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In the wake of Pakistan’s catastrophic flooding this year, the World Bank estimated it will cost the country $152 billion over the next eight years to adapt to the impacts of climate change.
As warming temperatures push up sea levels, bring more intense storms and fuel deadly heat waves, the costs of readying infrastructure and populations for this onslaught in developing countries will tally into hundreds of billions of dollars each year.
Yet funding flowing to those countries is five to 10 times less than what’s actually needed, according to the UN.
At the COP27 climate summit in Sharm el-Sheikh this month, developing nations have been pushing for more funding, canceled debt and changes to the global financial system to help them address this funding gap.
“I understand that we all have to do more, Pakistan has to do more to reinvent itself,” said Pakistan’s Climate Minister Sherry Rehman, speaking about the need for adaptation. “I also appreciate and think that all our partners have to do the same.”
The need for adaptation is clear in the coastal megacity of Karachi, Pakistan’s commercial hub.
“Karachi is vulnerable when we think about all the possible four scenarios that you relate to climate change: flooding, drought, extreme heat and sea-level rise.”
“Karachi is vulnerable when we think about all the possible four scenarios that you relate to climate change: flooding, drought, extreme heat and sea-level rise,” said Farhan Anwer, an urban planner and academic in Karachi specializing in sustainable cities.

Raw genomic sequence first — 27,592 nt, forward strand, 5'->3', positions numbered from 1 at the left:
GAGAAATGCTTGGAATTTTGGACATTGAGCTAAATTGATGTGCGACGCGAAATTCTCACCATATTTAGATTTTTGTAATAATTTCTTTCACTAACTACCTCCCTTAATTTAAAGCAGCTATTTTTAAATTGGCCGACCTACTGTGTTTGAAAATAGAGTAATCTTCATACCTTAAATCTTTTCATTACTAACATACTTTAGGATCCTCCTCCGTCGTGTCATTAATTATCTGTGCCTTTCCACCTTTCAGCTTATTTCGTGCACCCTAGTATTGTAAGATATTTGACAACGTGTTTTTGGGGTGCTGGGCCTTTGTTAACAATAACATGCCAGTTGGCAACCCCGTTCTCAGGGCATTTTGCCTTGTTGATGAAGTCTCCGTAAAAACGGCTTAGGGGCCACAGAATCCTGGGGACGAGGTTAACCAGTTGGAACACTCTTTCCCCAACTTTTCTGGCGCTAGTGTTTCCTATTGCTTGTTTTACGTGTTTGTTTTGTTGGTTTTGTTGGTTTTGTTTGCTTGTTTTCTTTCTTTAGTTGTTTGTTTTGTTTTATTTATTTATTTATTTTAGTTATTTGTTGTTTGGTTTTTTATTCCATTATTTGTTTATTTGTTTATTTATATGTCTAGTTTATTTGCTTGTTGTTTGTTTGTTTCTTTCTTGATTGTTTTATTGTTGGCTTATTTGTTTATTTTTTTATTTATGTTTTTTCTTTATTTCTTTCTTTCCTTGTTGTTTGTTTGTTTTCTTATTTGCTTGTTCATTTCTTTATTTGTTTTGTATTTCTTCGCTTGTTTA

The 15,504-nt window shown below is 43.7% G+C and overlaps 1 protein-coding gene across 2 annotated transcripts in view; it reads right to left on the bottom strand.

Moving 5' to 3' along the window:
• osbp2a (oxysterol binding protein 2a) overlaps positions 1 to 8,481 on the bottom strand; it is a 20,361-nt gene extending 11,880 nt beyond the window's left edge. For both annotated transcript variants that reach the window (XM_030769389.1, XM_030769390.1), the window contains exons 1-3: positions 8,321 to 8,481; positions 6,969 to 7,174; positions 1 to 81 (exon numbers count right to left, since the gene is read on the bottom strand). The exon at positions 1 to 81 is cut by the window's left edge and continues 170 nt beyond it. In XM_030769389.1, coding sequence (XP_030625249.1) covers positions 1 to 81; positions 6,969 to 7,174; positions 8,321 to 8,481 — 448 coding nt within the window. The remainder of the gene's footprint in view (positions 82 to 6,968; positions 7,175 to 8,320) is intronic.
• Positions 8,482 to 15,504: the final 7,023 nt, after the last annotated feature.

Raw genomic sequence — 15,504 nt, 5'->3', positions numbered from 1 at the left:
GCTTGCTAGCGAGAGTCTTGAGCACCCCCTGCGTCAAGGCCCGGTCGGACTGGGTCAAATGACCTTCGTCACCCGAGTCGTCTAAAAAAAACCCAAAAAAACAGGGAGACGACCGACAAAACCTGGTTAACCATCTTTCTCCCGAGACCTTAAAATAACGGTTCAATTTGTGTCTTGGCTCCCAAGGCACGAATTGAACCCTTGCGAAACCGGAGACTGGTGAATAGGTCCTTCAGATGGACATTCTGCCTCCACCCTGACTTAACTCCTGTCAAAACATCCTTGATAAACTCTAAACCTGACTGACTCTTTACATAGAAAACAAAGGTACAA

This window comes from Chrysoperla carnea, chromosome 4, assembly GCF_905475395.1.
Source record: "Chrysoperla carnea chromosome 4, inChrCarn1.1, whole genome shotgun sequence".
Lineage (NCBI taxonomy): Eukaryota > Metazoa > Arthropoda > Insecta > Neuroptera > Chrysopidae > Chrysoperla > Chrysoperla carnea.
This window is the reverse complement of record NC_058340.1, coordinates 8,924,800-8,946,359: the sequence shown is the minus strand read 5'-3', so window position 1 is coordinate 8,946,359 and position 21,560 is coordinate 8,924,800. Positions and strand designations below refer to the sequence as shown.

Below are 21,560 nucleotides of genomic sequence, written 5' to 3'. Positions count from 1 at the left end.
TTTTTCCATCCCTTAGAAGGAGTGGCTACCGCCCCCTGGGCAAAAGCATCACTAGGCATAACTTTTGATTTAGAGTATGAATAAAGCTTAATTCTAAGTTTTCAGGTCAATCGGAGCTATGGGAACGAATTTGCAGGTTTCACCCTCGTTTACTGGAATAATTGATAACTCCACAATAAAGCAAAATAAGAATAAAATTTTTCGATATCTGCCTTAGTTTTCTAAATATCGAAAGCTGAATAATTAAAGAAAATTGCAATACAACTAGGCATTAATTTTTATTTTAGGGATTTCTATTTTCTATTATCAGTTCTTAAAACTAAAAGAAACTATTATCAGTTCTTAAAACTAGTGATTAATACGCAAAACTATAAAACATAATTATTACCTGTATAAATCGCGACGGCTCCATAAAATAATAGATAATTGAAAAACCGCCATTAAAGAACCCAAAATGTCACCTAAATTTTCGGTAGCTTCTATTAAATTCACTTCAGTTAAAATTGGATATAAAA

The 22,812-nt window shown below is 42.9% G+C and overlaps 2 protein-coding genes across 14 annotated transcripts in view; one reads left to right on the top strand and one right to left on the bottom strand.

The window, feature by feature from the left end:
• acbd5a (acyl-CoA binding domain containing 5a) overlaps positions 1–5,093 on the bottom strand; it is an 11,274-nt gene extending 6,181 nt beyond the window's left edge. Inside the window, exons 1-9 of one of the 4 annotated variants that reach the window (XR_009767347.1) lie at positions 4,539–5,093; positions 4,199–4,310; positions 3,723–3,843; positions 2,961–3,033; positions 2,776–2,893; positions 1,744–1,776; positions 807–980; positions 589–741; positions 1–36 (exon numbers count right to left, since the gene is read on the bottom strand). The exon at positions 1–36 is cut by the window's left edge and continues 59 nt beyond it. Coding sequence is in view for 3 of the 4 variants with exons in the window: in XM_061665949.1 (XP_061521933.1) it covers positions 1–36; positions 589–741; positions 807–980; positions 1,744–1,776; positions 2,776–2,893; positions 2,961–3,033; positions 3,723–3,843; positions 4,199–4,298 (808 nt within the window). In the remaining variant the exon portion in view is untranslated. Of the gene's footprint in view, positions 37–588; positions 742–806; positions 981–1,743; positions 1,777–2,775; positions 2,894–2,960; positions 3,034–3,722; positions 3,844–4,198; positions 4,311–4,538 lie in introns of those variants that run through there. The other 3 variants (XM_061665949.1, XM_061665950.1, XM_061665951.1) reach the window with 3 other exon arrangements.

Critical infrastructure on Karachi’s coast now stands vulnerable to rising sea levels. Monsoon rains already cause annual flooding, including in the informal settlements built on the banks of the city’s stormwater drainage ditches.
Without a proper sewage or solid waste management system, those ditches become choked with both trash and human waste, Anwer said.
Standing near one of those ditches, Anwer explained that adapting to increasingly intense monsoon rains will require a range of infrastructure and policy upgrades.
“Unless we have an efficient sewage system, it will again be flooded with sewage water. If we don’t have a proper solid waste management system, people will continue to dump their garbage here,” he said. “If we don't have affordable housing schemes for the urban poor, they will continue to have settlements built along these areas.”
Anwer, who wrote an adaptation plan for Karachi a decade ago and consults with the World Bank, stressed that better governance in the city is essential to adapting to climate change.
But it also requires money.
In response to a deadly heat wave that struck his city in 2015, Karachi resident Shahzad Qureshi launched an urban forest in his neighborhood.
Since then, he founded the organization called Urban Forest and has gained international acclaim for creating 20 small, densely planted forests across Karachi — and more around the country — largely at the invitation of private landowners.